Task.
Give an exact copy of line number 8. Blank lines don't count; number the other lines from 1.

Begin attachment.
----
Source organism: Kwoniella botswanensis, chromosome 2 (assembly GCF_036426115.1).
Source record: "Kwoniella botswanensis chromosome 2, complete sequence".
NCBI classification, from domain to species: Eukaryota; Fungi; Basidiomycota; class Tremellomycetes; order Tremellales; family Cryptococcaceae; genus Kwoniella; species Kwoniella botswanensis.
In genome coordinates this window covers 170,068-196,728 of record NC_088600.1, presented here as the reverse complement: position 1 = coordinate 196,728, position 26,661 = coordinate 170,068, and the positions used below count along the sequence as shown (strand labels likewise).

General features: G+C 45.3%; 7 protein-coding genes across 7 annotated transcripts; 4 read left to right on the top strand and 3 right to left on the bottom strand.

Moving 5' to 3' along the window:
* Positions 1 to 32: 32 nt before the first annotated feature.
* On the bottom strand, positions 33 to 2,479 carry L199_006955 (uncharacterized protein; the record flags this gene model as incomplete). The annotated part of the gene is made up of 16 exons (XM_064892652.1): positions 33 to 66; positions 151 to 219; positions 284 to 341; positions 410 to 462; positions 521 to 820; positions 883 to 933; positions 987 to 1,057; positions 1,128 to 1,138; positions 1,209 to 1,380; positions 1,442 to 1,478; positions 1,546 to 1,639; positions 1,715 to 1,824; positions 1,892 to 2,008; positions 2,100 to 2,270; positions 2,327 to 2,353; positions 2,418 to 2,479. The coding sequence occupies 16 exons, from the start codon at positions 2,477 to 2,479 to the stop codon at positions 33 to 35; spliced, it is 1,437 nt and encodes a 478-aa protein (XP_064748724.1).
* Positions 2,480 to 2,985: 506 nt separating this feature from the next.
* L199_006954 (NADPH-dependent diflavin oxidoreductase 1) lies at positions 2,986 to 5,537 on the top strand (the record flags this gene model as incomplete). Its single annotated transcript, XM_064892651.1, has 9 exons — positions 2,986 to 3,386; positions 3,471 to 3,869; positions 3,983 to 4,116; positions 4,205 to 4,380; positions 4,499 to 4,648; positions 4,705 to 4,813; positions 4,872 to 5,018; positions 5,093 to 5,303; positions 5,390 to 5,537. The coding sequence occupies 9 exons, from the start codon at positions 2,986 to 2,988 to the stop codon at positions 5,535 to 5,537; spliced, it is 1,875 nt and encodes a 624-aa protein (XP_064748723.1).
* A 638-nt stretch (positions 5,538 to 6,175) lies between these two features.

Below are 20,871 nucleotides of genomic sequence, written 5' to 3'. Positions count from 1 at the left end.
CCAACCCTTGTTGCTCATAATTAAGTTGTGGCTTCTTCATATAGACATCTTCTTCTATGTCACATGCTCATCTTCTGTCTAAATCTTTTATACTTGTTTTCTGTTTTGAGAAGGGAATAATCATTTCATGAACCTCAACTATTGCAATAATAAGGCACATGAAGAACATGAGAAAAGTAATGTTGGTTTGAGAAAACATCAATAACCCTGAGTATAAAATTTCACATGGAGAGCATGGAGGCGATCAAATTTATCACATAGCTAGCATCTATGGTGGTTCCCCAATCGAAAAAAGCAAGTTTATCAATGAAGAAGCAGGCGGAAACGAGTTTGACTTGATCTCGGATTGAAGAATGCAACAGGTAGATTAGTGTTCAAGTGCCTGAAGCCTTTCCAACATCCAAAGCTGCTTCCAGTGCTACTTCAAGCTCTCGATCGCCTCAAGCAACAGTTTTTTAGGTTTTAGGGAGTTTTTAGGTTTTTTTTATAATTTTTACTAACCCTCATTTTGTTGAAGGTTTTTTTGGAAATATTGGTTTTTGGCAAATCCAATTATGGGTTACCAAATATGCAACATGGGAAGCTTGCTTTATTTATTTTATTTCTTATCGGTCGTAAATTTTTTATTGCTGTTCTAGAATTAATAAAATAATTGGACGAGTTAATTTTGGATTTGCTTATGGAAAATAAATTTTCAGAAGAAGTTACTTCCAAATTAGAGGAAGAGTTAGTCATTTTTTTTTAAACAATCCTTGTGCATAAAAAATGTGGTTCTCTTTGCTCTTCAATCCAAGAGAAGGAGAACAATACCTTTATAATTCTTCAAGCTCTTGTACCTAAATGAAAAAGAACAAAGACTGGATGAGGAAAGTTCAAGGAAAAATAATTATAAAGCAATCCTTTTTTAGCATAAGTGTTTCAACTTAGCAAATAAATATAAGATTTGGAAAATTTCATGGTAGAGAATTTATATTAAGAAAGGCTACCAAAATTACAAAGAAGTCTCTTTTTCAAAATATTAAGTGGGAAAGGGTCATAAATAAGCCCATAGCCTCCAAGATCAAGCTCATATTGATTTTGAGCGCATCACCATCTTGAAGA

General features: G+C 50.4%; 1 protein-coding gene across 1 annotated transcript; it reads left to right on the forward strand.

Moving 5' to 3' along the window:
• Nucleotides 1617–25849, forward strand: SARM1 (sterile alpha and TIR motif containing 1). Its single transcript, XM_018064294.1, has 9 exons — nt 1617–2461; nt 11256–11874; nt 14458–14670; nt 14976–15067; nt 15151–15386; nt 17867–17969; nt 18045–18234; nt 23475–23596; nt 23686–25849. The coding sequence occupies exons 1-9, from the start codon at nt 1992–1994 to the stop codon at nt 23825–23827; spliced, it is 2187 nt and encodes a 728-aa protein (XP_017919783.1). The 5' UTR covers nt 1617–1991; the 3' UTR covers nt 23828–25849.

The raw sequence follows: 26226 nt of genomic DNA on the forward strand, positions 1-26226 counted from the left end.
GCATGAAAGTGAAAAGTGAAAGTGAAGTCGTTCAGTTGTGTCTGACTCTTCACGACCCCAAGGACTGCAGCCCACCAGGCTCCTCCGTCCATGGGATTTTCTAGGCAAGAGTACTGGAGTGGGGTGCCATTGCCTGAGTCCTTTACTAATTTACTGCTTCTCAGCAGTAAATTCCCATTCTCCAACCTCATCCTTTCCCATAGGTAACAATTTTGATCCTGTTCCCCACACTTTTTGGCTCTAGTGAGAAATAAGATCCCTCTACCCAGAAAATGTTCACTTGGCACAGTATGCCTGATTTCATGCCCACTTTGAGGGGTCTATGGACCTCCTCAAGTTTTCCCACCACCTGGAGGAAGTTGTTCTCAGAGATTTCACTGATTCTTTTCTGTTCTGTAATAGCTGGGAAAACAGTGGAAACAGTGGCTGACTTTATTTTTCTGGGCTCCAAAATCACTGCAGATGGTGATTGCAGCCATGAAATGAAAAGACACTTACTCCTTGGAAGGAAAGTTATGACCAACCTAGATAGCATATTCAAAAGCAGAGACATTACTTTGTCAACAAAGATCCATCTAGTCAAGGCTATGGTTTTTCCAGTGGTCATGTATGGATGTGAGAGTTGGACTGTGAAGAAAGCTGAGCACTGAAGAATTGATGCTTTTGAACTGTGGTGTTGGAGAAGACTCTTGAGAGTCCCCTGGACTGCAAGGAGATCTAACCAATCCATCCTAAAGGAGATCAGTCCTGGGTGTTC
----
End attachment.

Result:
* On the bottom strand, positions 33 to 2,479 carry L199_006955 (uncharacterized protein; the record flags this gene model as incomplete). The annotated part of the gene is made up of 16 exons (XM_064892652.1): positions 33 to 66; positions 151 to 219; positions 284 to 341; positions 410 to 462; positions 521 to 820; positions 883 to 933; positions 987 to 1,057; positions 1,128 to 1,138; positions 1,209 to 1,380; positions 1,442 to 1,478; positions 1,546 to 1,639; positions 1,715 to 1,824; positions 1,892 to 2,008; positions 2,100 to 2,270; positions 2,327 to 2,353; positions 2,418 to 2,479. The coding sequence occupies 16 exons, from the start codon at positions 2,477 to 2,479 to the stop codon at positions 33 to 35; spliced, it is 1,437 nt and encodes a 478-aa protein (XP_064748724.1).